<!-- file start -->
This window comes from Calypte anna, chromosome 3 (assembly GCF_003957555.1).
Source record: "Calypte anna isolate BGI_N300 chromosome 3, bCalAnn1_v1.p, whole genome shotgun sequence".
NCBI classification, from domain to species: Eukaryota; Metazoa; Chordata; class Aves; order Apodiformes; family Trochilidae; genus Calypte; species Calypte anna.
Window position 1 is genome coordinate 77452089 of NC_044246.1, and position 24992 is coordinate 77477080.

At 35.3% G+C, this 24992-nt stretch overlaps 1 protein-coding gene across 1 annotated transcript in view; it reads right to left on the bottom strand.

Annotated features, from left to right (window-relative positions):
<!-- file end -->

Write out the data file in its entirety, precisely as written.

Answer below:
This window comes from Calypte anna, chromosome 3 (assembly GCF_003957555.1).
Source record: "Calypte anna isolate BGI_N300 chromosome 3, bCalAnn1_v1.p, whole genome shotgun sequence".
NCBI classification, from domain to species: Eukaryota; Metazoa; Chordata; class Aves; order Apodiformes; family Trochilidae; genus Calypte; species Calypte anna.
Window position 1 is genome coordinate 77452089 of NC_044246.1, and position 24992 is coordinate 77477080.

At 35.3% G+C, this 24992-nt stretch overlaps 1 protein-coding gene across 1 annotated transcript in view; it reads right to left on the bottom strand.

Annotated features, from left to right (window-relative positions):